An industry superannuation fund has used the Fraser Review on governance to flag its concerns about the administration of defined benefit schemes.
Vision Super, a $7.5 billion fund for local government and water authority employees, said any move to mandate independent directors on super fund boards could adversely impact the complex governance requirements of defined benefit (DB) funds.
It said watering down employer representation on super fund boards could reduce the accountability of the board and the employer sponsors of DB super schemes.
Vision Super administers three DB schemes that cover more than 100 local councils, water authorities, cemeteries, Parks Victoria and other community-based institutions. The schemes have more than 10,000 members.
Vision Super chief executive Stephen Rowe said employers, not fund members, carry all the investment risk in DB schemes.
"Imposing independents on boards would mean fewer employer representatives, which could have far reaching implications for the employer-sponsors," Rowe said.
"Not all super funds are the same. There is a very important connection between the governance of defined benefit schemes and the responsibility of the employer.
"Investment and funding decisions by the boards of defined benefit schemes directly affect the financial position of the sponsoring employers. Employer representatives on the boards are critical as key board decisions can have direct financial implications for employers."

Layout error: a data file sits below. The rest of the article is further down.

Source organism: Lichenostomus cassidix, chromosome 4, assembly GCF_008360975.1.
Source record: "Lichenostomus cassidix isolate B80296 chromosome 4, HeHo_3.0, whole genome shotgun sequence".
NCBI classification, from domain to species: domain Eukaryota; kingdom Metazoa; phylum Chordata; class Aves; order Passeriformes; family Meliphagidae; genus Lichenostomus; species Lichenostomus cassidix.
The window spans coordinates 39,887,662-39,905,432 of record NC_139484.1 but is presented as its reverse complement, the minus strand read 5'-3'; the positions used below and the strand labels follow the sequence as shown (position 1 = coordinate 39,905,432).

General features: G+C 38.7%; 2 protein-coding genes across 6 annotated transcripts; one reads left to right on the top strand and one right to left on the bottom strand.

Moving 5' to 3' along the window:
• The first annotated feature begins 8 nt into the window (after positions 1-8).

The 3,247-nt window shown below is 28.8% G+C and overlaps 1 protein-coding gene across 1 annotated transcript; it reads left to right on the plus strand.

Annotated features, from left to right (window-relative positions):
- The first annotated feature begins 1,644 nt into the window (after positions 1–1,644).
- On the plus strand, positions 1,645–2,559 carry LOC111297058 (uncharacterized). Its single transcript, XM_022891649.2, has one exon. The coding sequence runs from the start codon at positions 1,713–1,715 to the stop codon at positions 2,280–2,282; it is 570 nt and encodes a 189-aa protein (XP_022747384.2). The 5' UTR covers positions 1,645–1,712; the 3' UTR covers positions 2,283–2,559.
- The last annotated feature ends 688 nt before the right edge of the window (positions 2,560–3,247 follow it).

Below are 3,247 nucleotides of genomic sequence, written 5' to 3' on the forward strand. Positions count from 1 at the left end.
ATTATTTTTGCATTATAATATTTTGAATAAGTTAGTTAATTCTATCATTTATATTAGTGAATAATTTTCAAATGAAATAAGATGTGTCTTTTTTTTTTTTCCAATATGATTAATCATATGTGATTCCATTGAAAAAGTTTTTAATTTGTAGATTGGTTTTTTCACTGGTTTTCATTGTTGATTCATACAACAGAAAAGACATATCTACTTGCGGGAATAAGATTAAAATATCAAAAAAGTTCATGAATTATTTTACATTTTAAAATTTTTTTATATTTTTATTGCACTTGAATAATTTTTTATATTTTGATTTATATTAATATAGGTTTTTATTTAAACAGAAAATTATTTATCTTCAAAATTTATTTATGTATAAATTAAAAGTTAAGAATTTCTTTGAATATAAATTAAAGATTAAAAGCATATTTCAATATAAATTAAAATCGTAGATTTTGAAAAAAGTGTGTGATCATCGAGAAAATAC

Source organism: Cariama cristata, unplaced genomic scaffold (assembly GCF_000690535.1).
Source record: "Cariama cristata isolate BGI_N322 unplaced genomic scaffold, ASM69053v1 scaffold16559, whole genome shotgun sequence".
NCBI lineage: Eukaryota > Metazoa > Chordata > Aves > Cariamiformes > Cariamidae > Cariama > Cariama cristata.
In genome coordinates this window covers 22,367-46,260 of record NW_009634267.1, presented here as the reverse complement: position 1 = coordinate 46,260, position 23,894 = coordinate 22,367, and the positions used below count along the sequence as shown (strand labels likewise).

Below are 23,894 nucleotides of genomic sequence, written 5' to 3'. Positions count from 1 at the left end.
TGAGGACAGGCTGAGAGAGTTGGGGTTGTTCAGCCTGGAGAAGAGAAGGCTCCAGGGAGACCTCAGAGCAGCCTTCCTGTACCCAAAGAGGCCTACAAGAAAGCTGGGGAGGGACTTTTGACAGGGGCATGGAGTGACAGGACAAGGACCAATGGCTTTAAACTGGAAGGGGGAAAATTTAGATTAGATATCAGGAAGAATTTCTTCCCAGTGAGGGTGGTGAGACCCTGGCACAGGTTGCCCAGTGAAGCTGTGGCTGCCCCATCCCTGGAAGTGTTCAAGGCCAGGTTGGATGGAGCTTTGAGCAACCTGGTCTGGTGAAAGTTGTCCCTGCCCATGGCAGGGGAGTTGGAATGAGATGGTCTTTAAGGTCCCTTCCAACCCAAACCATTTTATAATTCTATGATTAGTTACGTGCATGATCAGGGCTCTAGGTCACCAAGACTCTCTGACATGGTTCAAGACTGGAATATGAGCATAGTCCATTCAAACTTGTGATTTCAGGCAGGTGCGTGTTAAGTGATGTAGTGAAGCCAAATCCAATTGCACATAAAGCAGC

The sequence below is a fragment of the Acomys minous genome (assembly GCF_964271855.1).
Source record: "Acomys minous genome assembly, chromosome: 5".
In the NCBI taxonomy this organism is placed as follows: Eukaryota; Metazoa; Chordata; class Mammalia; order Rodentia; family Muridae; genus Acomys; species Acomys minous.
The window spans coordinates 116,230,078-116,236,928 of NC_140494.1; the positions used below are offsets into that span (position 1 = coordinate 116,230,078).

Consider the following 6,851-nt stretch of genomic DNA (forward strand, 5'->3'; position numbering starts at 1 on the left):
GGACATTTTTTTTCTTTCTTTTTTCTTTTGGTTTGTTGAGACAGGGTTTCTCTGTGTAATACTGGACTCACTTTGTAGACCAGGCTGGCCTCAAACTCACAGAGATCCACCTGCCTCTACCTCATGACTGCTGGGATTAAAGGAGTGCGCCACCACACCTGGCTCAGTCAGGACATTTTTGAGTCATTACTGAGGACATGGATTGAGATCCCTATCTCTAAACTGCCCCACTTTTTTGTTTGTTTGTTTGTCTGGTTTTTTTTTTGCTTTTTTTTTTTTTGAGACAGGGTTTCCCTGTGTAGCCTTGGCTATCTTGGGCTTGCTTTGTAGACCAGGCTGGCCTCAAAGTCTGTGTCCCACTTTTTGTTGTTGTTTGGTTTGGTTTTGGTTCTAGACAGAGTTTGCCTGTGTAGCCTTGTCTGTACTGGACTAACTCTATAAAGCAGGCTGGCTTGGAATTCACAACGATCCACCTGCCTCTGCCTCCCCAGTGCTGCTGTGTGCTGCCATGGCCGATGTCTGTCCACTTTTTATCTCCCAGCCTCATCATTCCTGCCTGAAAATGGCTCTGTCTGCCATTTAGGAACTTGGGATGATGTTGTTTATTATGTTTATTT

Vision Super does support the appointment of independent directors - and voluntarily appointed an independent director in 2014 after identifying a skills gap - but is concerned at moves that would replace employer representatives with independents.
It said in the lead up to the GFC the trustee equal representation rules meant that the employer-sponsor investment risk would have been considered key investment decisions. It added that following the GFC many DB funds were left with insufficient assets required to meet their liabilities.
Plans to fully fund the schemes effectively involved the employers coming up with the shortfall. These plans were fully supported by employer sponsors as they had sufficient representation in the trustee board rooms.
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